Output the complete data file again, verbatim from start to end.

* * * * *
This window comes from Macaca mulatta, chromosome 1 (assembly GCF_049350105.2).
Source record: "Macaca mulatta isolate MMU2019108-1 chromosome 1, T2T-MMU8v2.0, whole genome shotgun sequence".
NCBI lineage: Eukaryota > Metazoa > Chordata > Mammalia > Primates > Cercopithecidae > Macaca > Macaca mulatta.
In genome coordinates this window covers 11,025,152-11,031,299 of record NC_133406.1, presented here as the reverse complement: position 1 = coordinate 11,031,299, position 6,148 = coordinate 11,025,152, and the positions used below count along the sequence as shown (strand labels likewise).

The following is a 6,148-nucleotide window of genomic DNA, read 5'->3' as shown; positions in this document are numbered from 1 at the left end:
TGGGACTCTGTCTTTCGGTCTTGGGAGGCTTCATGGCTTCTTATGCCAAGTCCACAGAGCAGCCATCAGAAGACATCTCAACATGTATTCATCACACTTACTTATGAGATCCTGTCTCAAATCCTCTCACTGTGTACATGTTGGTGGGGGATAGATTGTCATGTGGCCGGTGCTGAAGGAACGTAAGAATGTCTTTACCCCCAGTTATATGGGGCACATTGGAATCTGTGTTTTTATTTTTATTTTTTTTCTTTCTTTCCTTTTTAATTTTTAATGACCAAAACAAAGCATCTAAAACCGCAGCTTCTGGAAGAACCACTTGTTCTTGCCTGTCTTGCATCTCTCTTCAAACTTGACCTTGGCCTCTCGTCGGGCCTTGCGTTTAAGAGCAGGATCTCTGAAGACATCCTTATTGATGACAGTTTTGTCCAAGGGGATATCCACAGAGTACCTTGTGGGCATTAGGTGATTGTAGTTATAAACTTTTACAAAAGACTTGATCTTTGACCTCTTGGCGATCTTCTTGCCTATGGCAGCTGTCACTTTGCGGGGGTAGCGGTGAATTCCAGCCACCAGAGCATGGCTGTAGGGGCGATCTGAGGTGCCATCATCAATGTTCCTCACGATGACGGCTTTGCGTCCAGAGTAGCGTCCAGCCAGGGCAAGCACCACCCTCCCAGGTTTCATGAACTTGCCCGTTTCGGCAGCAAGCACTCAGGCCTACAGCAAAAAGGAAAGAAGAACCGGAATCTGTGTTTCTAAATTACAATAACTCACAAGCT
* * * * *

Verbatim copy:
This window comes from Macaca mulatta, chromosome 1 (assembly GCF_049350105.2).
Source record: "Macaca mulatta isolate MMU2019108-1 chromosome 1, T2T-MMU8v2.0, whole genome shotgun sequence".
NCBI lineage: Eukaryota > Metazoa > Chordata > Mammalia > Primates > Cercopithecidae > Macaca > Macaca mulatta.
In genome coordinates this window covers 11,025,152-11,031,299 of record NC_133406.1, presented here as the reverse complement: position 1 = coordinate 11,031,299, position 6,148 = coordinate 11,025,152, and the positions used below count along the sequence as shown (strand labels likewise).

The following is a 6,148-nucleotide window of genomic DNA, read 5'->3' as shown; positions in this document are numbered from 1 at the left end:
TGGGACTCTGTCTTTCGGTCTTGGGAGGCTTCATGGCTTCTTATGCCAAGTCCACAGAGCAGCCATCAGAAGACATCTCAACATGTATTCATCACACTTACTTATGAGATCCTGTCTCAAATCCTCTCACTGTGTACATGTTGGTGGGGGATAGATTGTCATGTGGCCGGTGCTGAAGGAACGTAAGAATGTCTTTACCCCCAGTTATATGGGGCACATTGGAATCTGTGTTTTTATTTTTATTTTTTTTCTTTCTTTCCTTTTTAATTTTTAATGACCAAAACAAAGCATCTAAAACCGCAGCTTCTGGAAGAACCACTTGTTCTTGCCTGTCTTGCATCTCTCTTCAAACTTGACCTTGGCCTCTCGTCGGGCCTTGCGTTTAAGAGCAGGATCTCTGAAGACATCCTTATTGATGACAGTTTTGTCCAAGGGGATATCCACAGAGTACCTTGTGGGCATTAGGTGATTGTAGTTATAAACTTTTACAAAAGACTTGATCTTTGACCTCTTGGCGATCTTCTTGCCTATGGCAGCTGTCACTTTGCGGGGGTAGCGGTGAATTCCAGCCACCAGAGCATGGCTGTAGGGGCGATCTGAGGTGCCATCATCAATGTTCCTCACGATGACGGCTTTGCGTCCAGAGTAGCGTCCAGCCAGGGCAAGCACCACCCTCCCAGGTTTCATGAACTTGCCCGTTTCGGCAGCAAGCACTCAGGCCTACAGCAAAAAGGAAAGAAGAACCGGAATCTGTGTTTCTAAATTACAATAACTCACAAGCT